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Polyps vs Fibroids: What’s the Difference?

As we approach July, which is also Fibroids Awareness month, you may be wondering: are uterine polyps and uterine fibroids similar growths? And the answer would be: no! These two reproductive health issues are very different!. Which means that fibroids and polyps require very different treatment plans. pain from uterine fibroidsLet’s take a closer look at each growth to really understand the differences. 

What are Uterine Fibroids?

Fibroids are growths within or on the uterine wall. They are made up of muscle tissue. Typically, fibroids develop within the walls of your uterus, then push outward toward the uterus. These tumors usually appear during your childbearing years, but they can form at any time. 

In terms of size, fibroids can range in size from a few centimeters all the way up to the size of an orange. In fact, in extreme cases, they can grow to the size of a small fetus! Many women who suffer from fibroids feel pelvic pain or pressure, but other common symptoms include:

  • Heavy, long-lasting periods
  • Frequent urination
  • Incontinence
  • Painful intercourse
  • Infertility

What are Uterine Polyps?

Like fibroids, polyps are growths that develop around the uterine wall, but that’s where the similarities end. During menstruation, you shed your uterine lining. It then regenerates after the period cycle. Over time, roundish growths (polyps) may develop as the uterine lining returns.  There are two types of polyps: pedunculated (attached to the uterine wall by a stalk) or sessile (attached by a large base). Most polyps range in size from a few millimeters to a few centimeters.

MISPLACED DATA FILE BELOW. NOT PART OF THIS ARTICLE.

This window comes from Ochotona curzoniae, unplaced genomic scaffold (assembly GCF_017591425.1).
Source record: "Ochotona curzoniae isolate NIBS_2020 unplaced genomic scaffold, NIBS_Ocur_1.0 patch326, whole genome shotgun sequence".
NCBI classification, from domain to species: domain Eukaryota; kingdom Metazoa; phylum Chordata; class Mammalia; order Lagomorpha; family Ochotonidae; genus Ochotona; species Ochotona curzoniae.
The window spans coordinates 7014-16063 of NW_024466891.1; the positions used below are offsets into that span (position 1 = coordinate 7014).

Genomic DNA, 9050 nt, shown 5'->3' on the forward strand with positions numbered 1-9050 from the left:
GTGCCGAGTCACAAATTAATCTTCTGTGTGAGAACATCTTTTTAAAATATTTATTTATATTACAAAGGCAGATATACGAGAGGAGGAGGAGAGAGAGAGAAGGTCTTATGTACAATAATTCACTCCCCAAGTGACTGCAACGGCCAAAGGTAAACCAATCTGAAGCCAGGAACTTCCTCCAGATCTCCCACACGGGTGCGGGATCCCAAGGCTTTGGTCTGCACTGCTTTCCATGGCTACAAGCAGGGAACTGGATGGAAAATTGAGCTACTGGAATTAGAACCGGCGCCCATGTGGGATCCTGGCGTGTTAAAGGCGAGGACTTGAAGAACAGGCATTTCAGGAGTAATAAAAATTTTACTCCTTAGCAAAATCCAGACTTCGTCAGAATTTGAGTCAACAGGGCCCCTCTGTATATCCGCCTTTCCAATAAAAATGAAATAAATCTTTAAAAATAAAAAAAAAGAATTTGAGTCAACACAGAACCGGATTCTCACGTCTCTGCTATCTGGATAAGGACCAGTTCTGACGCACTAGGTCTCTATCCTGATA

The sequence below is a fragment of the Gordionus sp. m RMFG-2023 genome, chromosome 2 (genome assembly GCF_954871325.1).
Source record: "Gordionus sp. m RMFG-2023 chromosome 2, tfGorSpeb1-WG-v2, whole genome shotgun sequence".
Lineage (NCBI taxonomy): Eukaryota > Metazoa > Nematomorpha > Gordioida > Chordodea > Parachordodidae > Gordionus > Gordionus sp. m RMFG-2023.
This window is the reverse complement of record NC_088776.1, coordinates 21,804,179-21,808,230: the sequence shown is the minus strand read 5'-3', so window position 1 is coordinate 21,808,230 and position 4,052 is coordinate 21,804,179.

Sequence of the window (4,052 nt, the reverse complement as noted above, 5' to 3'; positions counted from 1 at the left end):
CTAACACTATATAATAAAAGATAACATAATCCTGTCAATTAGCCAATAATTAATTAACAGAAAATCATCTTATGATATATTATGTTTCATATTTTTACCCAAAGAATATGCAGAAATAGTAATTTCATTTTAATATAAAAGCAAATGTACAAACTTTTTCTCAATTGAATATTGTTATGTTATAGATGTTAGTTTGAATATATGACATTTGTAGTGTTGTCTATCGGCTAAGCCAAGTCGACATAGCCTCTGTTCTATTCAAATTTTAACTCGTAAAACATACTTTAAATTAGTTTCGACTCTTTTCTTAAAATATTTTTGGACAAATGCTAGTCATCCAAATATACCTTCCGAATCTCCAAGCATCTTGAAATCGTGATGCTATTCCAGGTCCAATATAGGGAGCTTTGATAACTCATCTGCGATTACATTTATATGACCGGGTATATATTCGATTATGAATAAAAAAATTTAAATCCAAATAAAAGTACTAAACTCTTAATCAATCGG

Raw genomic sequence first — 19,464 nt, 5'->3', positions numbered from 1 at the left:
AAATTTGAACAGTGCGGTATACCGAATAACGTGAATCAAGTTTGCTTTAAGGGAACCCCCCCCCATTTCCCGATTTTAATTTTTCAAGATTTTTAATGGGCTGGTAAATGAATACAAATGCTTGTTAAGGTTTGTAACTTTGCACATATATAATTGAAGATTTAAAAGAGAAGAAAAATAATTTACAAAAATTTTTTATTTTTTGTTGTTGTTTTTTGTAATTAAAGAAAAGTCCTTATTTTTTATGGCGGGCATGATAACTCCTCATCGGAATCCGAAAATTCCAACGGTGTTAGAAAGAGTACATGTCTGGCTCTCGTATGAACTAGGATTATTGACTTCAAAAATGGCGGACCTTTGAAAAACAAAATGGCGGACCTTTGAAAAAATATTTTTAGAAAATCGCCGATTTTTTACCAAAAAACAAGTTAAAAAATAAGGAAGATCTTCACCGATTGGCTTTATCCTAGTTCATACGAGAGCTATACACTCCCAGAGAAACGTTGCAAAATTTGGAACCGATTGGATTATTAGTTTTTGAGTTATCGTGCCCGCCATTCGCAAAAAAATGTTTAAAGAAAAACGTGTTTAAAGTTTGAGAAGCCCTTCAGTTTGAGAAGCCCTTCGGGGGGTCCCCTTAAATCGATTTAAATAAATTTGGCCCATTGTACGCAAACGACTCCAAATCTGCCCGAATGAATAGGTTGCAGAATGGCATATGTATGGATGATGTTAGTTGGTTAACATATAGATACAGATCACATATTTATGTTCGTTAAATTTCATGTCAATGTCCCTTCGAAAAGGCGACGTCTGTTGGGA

Pedunculated polyps are more common than sessile, and they may stick out from the uterus into the vagina. Polyps aren’t usually painful unless they protrude. Other common symptoms of polyps include:

  • Irregular periods
  • Spotting between menstrual periods
  • Infertility
  • Bleeding after menopause

The Differences Between Uterine Polyps & Fibroids

Now check out the main differences between polyps and fibroids:

Uterine Polyps

Uterine Fibroids

Made of endometrium tissue

Formed from muscle tissue

Grows within the endometrium tissue

Develops within the uterine wall

Grows to be a few centimeters maximum

Can reach the size of an orange

Periods are usually irregular and spotty

Menstrual cycles are usually heavy and long-lasting

Doesn’t usually cause pain

Pain can be chronic and severe

 

If you are suffering any symptoms listed above, make an appointment with a fibroid specialist. Call Houston Fibroids at (713) 575-3686 to schedule your consultation. 

Sources: www.health.harvard.edu